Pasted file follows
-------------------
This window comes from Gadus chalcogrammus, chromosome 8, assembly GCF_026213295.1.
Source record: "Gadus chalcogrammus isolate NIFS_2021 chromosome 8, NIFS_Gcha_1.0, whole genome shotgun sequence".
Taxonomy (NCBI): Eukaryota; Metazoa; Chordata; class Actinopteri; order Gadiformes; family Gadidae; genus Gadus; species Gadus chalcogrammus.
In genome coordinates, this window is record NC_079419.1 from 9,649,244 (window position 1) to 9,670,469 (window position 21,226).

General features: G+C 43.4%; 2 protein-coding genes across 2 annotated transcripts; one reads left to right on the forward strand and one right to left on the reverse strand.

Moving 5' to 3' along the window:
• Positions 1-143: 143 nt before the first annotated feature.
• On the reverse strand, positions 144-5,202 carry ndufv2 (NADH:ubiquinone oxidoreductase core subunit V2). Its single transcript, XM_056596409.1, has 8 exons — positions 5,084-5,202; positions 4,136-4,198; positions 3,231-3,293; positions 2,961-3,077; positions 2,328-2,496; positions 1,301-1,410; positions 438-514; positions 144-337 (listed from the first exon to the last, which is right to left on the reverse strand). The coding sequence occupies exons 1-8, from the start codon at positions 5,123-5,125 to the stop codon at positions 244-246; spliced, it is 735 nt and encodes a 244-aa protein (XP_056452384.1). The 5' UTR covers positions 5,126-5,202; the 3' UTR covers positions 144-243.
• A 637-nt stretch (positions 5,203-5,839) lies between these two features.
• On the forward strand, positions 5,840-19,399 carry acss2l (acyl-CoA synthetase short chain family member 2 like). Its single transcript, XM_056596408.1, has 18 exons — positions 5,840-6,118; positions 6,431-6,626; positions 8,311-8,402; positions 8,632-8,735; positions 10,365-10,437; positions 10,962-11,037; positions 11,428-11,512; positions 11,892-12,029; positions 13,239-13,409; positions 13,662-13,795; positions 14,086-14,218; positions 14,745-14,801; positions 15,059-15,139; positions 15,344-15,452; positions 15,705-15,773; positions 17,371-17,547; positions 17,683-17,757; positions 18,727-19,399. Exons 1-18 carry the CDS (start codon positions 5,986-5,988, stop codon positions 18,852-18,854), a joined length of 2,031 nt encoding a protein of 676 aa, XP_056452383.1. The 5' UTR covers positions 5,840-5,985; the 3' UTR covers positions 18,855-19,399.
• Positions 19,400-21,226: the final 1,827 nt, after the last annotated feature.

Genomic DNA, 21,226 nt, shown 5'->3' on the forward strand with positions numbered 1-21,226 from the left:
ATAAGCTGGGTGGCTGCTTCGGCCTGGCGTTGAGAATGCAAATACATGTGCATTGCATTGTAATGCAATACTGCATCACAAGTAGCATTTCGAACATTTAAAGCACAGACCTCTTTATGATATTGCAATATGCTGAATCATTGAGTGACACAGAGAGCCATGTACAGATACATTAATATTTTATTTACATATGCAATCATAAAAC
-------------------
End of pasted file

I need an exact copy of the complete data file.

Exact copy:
This window comes from Gadus chalcogrammus, chromosome 8, assembly GCF_026213295.1.
Source record: "Gadus chalcogrammus isolate NIFS_2021 chromosome 8, NIFS_Gcha_1.0, whole genome shotgun sequence".
Taxonomy (NCBI): Eukaryota; Metazoa; Chordata; class Actinopteri; order Gadiformes; family Gadidae; genus Gadus; species Gadus chalcogrammus.
In genome coordinates, this window is record NC_079419.1 from 9,649,244 (window position 1) to 9,670,469 (window position 21,226).

General features: G+C 43.4%; 2 protein-coding genes across 2 annotated transcripts; one reads left to right on the forward strand and one right to left on the reverse strand.

Moving 5' to 3' along the window:
• Positions 1-143: 143 nt before the first annotated feature.
• On the reverse strand, positions 144-5,202 carry ndufv2 (NADH:ubiquinone oxidoreductase core subunit V2). Its single transcript, XM_056596409.1, has 8 exons — positions 5,084-5,202; positions 4,136-4,198; positions 3,231-3,293; positions 2,961-3,077; positions 2,328-2,496; positions 1,301-1,410; positions 438-514; positions 144-337 (listed from the first exon to the last, which is right to left on the reverse strand). The coding sequence occupies exons 1-8, from the start codon at positions 5,123-5,125 to the stop codon at positions 244-246; spliced, it is 735 nt and encodes a 244-aa protein (XP_056452384.1). The 5' UTR covers positions 5,126-5,202; the 3' UTR covers positions 144-243.
• A 637-nt stretch (positions 5,203-5,839) lies between these two features.
• On the forward strand, positions 5,840-19,399 carry acss2l (acyl-CoA synthetase short chain family member 2 like). Its single transcript, XM_056596408.1, has 18 exons — positions 5,840-6,118; positions 6,431-6,626; positions 8,311-8,402; positions 8,632-8,735; positions 10,365-10,437; positions 10,962-11,037; positions 11,428-11,512; positions 11,892-12,029; positions 13,239-13,409; positions 13,662-13,795; positions 14,086-14,218; positions 14,745-14,801; positions 15,059-15,139; positions 15,344-15,452; positions 15,705-15,773; positions 17,371-17,547; positions 17,683-17,757; positions 18,727-19,399. Exons 1-18 carry the CDS (start codon positions 5,986-5,988, stop codon positions 18,852-18,854), a joined length of 2,031 nt encoding a protein of 676 aa, XP_056452383.1. The 5' UTR covers positions 5,840-5,985; the 3' UTR covers positions 18,855-19,399.
• Positions 19,400-21,226: the final 1,827 nt, after the last annotated feature.

Genomic DNA, 21,226 nt, shown 5'->3' on the forward strand with positions numbered 1-21,226 from the left:
ATAAGCTGGGTGGCTGCTTCGGCCTGGCGTTGAGAATGCAAATACATGTGCATTGCATTGTAATGCAATACTGCATCACAAGTAGCATTTCGAACATTTAAAGCACAGACCTCTTTATGATATTGCAATATGCTGAATCATTGAGTGACACAGAGAGCCATGTACAGATACATTAATATTTTATTTACATATGCAATCATAAAAC